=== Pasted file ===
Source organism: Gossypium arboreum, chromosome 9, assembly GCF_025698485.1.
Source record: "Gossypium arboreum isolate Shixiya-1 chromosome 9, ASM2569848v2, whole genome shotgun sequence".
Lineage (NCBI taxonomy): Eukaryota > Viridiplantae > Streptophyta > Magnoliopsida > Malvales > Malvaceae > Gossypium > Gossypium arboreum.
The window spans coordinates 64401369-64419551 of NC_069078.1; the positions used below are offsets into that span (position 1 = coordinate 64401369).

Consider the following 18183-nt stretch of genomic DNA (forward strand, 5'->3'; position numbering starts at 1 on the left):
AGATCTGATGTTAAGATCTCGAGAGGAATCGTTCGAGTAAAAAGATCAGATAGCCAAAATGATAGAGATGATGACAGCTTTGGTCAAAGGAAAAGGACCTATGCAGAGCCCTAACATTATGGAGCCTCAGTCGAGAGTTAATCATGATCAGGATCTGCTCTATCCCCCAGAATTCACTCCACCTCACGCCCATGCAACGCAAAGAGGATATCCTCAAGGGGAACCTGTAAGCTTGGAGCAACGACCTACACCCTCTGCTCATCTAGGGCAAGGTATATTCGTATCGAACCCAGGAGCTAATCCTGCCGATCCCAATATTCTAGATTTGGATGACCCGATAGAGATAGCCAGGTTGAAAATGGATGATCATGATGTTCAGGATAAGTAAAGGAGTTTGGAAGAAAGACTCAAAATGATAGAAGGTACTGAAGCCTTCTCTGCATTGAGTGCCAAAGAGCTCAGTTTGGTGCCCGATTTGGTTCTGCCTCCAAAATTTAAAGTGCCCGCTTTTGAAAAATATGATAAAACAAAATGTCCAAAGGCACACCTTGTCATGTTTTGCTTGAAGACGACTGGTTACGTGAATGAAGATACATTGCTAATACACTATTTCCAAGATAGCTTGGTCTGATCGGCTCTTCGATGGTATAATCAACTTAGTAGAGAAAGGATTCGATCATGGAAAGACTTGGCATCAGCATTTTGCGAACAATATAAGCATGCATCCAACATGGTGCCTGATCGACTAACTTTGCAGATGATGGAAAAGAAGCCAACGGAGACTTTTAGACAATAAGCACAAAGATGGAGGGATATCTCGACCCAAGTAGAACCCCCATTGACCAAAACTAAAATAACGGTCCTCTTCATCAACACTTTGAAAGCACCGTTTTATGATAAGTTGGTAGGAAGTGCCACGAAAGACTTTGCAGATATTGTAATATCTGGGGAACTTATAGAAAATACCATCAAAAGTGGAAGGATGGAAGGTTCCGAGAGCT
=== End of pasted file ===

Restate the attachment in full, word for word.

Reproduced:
Source organism: Gossypium arboreum, chromosome 9, assembly GCF_025698485.1.
Source record: "Gossypium arboreum isolate Shixiya-1 chromosome 9, ASM2569848v2, whole genome shotgun sequence".
Lineage (NCBI taxonomy): Eukaryota > Viridiplantae > Streptophyta > Magnoliopsida > Malvales > Malvaceae > Gossypium > Gossypium arboreum.
The window spans coordinates 64401369-64419551 of NC_069078.1; the positions used below are offsets into that span (position 1 = coordinate 64401369).

Consider the following 18183-nt stretch of genomic DNA (forward strand, 5'->3'; position numbering starts at 1 on the left):
AGATCTGATGTTAAGATCTCGAGAGGAATCGTTCGAGTAAAAAGATCAGATAGCCAAAATGATAGAGATGATGACAGCTTTGGTCAAAGGAAAAGGACCTATGCAGAGCCCTAACATTATGGAGCCTCAGTCGAGAGTTAATCATGATCAGGATCTGCTCTATCCCCCAGAATTCACTCCACCTCACGCCCATGCAACGCAAAGAGGATATCCTCAAGGGGAACCTGTAAGCTTGGAGCAACGACCTACACCCTCTGCTCATCTAGGGCAAGGTATATTCGTATCGAACCCAGGAGCTAATCCTGCCGATCCCAATATTCTAGATTTGGATGACCCGATAGAGATAGCCAGGTTGAAAATGGATGATCATGATGTTCAGGATAAGTAAAGGAGTTTGGAAGAAAGACTCAAAATGATAGAAGGTACTGAAGCCTTCTCTGCATTGAGTGCCAAAGAGCTCAGTTTGGTGCCCGATTTGGTTCTGCCTCCAAAATTTAAAGTGCCCGCTTTTGAAAAATATGATAAAACAAAATGTCCAAAGGCACACCTTGTCATGTTTTGCTTGAAGACGACTGGTTACGTGAATGAAGATACATTGCTAATACACTATTTCCAAGATAGCTTGGTCTGATCGGCTCTTCGATGGTATAATCAACTTAGTAGAGAAAGGATTCGATCATGGAAAGACTTGGCATCAGCATTTTGCGAACAATATAAGCATGCATCCAACATGGTGCCTGATCGACTAACTTTGCAGATGATGGAAAAGAAGCCAACGGAGACTTTTAGACAATAAGCACAAAGATGGAGGGATATCTCGACCCAAGTAGAACCCCCATTGACCAAAACTAAAATAACGGTCCTCTTCATCAACACTTTGAAAGCACCGTTTTATGATAAGTTGGTAGGAAGTGCCACGAAAGACTTTGCAGATATTGTAATATCTGGGGAACTTATAGAAAATACCATCAAAAGTGGAAGGATGGAAGGTTCCGAGAGCT